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Complete your application – Enter the rest of the information required for the IC Postdoc Program Research Opportunity. The application itself contains detailed instructions for each one of these components: availability, citizenship, transcripts, dissertation abstract, publication and presentation plan, and information about your Research Advisor co-applicant.
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Research Topic Description, including Problem Statement:
Over-The-Horizon (OTH) radars operate in the High Frequency (HF) band (3–30 MHz) and exploit signal reflection from the ionosphere to detect and track airborne and surface targets at ranges an order of magnitude greater than is possible with conventional line-of-sight radars. More than half a century of international research and development in this area has resulted in the fielding of mature OTH radar systems capable of cost-effective early-warning surveillance over wide areas. In particular, the ability of OTH radar to persistently monitor remote geographical regions where microwave radar coverage is not feasible or convenient represents an important advantage of such systems. The high performance achieved by state-of-the-art operational OTH radar systems is the outcome of a great deal of theoretical and experimental research in the areas of ionospheric propagation modelling, hardware system design, intelligent resource management, and digital signal processing. The knowledge gained and shared through joint programs of international collaboration has played a key role in the deployment of successful OTH radar systems worldwide.
Current trends dictate that for several Intelligence Surveillance and Reconnaissance (ISR) applications, the requirement is to push the boundaries on distributed OTH radar. Conventional OTH radar use large transmitter antenna arrays (typically 100-200 meters long) and even larger receiver antenna arrays, extending to many kilometers. The arrays each comprise many antenna elements and evidently a conventional OTH radar cannot be considered to be mobile or easily relocatable. The transmitting and receiving systems are usually located 50 km to 100 km from each other to provide radio frequency (RF) isolation of the transmitter from the receiver. Although a conventional OTH radar is formally a bistatic radar, it can often be considered monostatic at typical detect and track ranges; consequently, a conventional OTH radar transmitter and receiver can only measure the speed of a target along the look direction.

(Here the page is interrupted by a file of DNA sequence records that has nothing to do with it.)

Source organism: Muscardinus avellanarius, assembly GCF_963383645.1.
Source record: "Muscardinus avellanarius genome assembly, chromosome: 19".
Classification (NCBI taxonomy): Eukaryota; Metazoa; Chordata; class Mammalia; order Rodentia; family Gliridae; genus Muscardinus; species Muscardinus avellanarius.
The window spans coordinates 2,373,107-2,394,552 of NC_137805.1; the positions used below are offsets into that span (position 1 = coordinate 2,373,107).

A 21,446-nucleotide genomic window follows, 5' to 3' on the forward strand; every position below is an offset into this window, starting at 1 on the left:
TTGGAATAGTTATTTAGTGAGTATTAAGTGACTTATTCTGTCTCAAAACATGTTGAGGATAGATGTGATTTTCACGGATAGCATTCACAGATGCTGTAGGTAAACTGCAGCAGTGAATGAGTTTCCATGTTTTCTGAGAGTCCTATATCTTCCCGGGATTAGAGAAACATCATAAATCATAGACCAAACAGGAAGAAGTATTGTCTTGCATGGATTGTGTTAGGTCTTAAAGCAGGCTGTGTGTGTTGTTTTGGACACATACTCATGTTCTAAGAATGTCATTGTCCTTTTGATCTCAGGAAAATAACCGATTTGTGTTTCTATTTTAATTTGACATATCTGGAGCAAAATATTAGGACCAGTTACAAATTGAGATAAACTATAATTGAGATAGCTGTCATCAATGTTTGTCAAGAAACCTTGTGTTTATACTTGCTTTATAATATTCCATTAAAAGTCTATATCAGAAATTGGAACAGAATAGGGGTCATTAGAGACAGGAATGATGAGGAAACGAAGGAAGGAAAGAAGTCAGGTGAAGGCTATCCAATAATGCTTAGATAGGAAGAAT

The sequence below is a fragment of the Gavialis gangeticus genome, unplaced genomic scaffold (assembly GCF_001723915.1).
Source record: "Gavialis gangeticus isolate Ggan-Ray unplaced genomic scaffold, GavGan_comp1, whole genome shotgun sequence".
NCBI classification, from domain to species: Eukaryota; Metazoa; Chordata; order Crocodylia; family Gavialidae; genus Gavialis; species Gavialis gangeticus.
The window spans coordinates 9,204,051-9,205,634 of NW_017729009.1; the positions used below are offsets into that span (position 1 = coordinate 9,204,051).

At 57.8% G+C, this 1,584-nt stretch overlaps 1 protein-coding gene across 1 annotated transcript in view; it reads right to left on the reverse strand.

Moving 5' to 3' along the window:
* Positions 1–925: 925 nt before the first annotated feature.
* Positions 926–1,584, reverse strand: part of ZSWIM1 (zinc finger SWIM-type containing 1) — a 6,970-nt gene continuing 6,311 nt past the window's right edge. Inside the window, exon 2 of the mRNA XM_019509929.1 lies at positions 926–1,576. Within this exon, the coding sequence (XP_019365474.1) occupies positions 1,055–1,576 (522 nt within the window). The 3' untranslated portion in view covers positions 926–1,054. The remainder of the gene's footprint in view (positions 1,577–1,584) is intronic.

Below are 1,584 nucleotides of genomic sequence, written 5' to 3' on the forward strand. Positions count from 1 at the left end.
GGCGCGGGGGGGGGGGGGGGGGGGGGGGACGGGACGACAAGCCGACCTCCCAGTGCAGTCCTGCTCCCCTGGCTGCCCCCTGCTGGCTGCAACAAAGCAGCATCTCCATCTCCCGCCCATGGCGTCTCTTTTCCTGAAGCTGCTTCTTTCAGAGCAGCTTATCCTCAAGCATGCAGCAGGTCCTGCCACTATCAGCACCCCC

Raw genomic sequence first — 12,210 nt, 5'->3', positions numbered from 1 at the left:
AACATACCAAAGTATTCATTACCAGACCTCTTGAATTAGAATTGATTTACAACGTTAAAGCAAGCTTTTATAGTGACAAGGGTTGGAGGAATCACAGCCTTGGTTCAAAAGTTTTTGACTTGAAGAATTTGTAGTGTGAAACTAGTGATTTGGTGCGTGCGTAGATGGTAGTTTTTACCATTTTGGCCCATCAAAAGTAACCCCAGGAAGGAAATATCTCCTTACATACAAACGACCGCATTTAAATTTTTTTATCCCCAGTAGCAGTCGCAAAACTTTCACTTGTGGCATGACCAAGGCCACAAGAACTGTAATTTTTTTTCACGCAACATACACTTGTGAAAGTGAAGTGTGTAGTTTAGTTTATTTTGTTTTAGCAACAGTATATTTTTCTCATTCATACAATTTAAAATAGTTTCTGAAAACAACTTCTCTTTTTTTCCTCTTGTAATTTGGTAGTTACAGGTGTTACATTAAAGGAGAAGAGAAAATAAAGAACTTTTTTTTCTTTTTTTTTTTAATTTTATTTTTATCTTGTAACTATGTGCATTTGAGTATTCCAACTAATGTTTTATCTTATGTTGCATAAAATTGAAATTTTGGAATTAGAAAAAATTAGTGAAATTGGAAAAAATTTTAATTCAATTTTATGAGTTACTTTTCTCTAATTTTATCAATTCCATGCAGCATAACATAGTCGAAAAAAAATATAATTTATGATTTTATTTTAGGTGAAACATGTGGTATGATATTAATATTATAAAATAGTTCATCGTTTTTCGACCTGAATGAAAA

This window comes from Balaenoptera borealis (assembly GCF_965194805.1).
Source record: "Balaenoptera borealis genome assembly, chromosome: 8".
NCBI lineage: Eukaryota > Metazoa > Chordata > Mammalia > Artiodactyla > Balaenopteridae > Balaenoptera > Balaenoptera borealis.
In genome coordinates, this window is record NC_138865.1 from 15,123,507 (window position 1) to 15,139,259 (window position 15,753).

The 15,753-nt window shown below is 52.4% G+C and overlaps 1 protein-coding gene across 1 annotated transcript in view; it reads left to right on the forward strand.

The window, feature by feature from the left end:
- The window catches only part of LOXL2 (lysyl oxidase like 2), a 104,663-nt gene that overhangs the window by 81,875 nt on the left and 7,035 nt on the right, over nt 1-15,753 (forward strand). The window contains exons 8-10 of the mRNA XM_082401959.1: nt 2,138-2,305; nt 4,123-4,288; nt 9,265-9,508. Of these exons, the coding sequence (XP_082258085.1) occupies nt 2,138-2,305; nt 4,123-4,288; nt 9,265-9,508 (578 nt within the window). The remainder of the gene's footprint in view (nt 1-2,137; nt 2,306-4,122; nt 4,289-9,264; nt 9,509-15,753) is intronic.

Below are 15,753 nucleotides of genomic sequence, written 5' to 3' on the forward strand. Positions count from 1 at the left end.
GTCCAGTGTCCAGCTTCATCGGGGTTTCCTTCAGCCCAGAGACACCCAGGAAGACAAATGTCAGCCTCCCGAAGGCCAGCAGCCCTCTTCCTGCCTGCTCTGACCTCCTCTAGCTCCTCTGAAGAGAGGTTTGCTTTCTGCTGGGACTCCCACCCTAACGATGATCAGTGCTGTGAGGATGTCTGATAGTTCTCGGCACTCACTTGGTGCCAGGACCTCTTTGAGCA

The scope of this research topic is to innovate next-generation and generation-after-next distributive OTH radars which would give added performance advantages for ISR applications by providing proposals which could advance theoretical and experimental research in the areas of ionospheric propagation modelling, hardware system design, intelligent resource management, and digital signal processing.
Distributed high frequency over-the-horizon radar system. The invention relates to the technical field of radar systems, radio physics, and the like, and, in particular, relates to a distributed high frequency over-the-horizon radar system. The distributed high frequency over-the-horizon radar system comprises a shore-based high frequency ground wave radar netted subsystem, a fixed/mobile ground wave over-the-horizon radar subsystem in other forms (float type, vehicle-mounted and shipboard ground wave radar), a high frequency sky wave emission subsystem, an environment guarantee subsystem, a control subsystem, and a data processing subsystem. The distributed high frequency over-the-horizon radar system can work in a ground wave netted and sky-ground wave hybrid netted mode, by virtue of distributed ground wave radar netted and sky-ground wave integrated netted detection, breaks through the limit that the conventional ground wave radar only can be distributed along coastlines, obtains more comprehensive physical quantity information at the original signal level by organic integration and mutual complementation multiple work modes, can improve accuracy of detection on wind, wave and current to a greater extent, greatly improves detection range of the high frequency radar system, and realizes far-shore ocean dynamics elements detection and near-shore fine detection.
Research Paper - the article raises the problem of fine tuning over-the-horizon radars with relevant information about the parameters of the ionosphere. To improve the accuracy of the radar, it is proposed to create a system of remote positions, which are ionosondes of vertical and inclined sensing. The results of the operation of such ionosondes serve to adjust the global model of the ionosphere. Thus, the quality of the radar is significantly improved, allowing us to more accurately determine the coordinates of air targets.
Relevance to the Intelligence Community:
The knowledge gained and shared through joint programs of international collaboration has played a key role in the deployment of successful OTH radar systems worldwide.
Key Words: HF Radar, Ionosphere, Data Assimilation, Inverse Problems, Signal Processing, Multistatic, Distributed RF, MIMO, Beyond-Line-Of-Sight, Over-TheHorizon Radar, OTH